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The art of Admiralty: How to mobilise naval power

The ‘Art of Admiralty’, the sustained development and promotion of a coherent, positive and holistic long-term approach to the nation’s engagement with the sea, is a cultural concept that extends far beyond any calculus of warships, trade, diplomacy or seafarers. It underpinned the creation and maintenance of the British seapower state. Seapower states combine inclusive political and economic systems under the rule of law, high levels of maritime commercial activity and the necessary naval strength to secure the nation’s extended interests, as well as deter aggression towards allies and partners. Seapowers emphasise the maritime in national strategy, with sea dependence shaping force levels. This combination of progressive political systems and maritime power shaped the modern world, and it still frightens closed economies and autocratic empires.

This ‘art’ is neither new, nor unique to Britain: it can be traced back to ancient Athens, mediaeval Venice, and the Dutch Republic, states which relied on the sea to secure their interests and define their identity. Seapower states use Fleet Reviews and monumental architecture to display strength and assert dominance, powerful signals suitably reinforced by cultural outputs. Having defeated Russia in the Crimean War (1854-1956) a Royal Fleet Review, on St. George’s Day 1856, displayed Britain’s naval might to an audience that included foreign diplomats. The messaging was not subtle, but it was effective. Having defined the language of global power, Britain preserved peace with Russia, and other major powers, for half a century by assembling a fleet to support diplomacy in every crisis. Long before continuous at-sea deterrence (CASD), the Royal Navy deterred great power rivals, backed British diplomacy, supported allies, and delivered the necessary messaging.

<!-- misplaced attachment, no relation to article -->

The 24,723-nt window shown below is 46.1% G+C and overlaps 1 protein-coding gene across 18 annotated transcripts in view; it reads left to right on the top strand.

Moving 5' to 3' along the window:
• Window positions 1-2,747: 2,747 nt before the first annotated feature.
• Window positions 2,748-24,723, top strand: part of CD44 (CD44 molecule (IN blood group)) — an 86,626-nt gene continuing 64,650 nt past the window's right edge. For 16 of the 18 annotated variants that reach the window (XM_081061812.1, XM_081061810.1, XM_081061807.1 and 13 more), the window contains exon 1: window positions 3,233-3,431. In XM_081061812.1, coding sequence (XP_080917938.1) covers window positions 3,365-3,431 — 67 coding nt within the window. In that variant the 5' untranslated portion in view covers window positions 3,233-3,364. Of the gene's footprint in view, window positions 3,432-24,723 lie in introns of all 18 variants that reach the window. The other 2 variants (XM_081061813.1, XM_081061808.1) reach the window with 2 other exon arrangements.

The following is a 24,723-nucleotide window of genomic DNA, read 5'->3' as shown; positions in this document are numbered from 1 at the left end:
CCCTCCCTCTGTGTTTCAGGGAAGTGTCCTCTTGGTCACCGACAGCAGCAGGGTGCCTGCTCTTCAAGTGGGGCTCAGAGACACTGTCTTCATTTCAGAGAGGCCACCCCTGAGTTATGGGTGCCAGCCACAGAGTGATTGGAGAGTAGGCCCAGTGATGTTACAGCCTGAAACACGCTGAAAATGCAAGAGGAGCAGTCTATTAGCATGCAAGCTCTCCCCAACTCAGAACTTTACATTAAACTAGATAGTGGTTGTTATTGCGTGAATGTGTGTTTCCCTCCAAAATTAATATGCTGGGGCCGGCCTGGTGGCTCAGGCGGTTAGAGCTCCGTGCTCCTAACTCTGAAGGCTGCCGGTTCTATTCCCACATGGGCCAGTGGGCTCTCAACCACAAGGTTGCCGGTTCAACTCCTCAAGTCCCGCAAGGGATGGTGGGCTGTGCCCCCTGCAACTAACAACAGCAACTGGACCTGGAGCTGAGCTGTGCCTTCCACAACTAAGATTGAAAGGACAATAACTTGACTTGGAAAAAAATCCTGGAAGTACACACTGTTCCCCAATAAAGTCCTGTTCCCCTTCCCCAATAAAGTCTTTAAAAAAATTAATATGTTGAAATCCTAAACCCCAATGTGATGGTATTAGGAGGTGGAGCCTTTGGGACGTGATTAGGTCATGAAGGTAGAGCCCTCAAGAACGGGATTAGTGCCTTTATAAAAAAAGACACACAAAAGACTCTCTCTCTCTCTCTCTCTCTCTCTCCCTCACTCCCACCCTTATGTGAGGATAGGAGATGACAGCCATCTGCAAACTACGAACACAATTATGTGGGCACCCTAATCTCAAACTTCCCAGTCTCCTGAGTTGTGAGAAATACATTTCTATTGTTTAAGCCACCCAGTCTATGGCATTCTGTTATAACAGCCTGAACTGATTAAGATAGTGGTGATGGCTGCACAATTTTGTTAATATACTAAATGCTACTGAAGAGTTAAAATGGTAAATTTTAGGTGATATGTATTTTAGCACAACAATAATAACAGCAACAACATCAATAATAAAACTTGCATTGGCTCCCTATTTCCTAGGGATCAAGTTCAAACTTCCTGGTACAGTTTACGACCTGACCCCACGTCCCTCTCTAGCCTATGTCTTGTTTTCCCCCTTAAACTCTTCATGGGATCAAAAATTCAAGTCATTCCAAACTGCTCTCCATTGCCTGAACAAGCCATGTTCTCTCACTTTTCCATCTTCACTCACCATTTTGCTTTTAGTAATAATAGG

Henry VIII created the Royal Navy to provide strategic security, and an Admiralty to manage it. He understood the visceral power of great warships, displaying images of his fleet on either side of his throne. In 1588 the defeat of the Spanish Armada made naval glory the foundation myth of the English nation, a role taken over by the British success at Trafalgar – celebrated with a universally recognised classical motif of imperial dominion. The famous column, modelled on the Temple of Mars in Rome, made Nelson ‘Britannia’s God of War’, the embodiment of national power. It was all shaped by Admiralty insiders.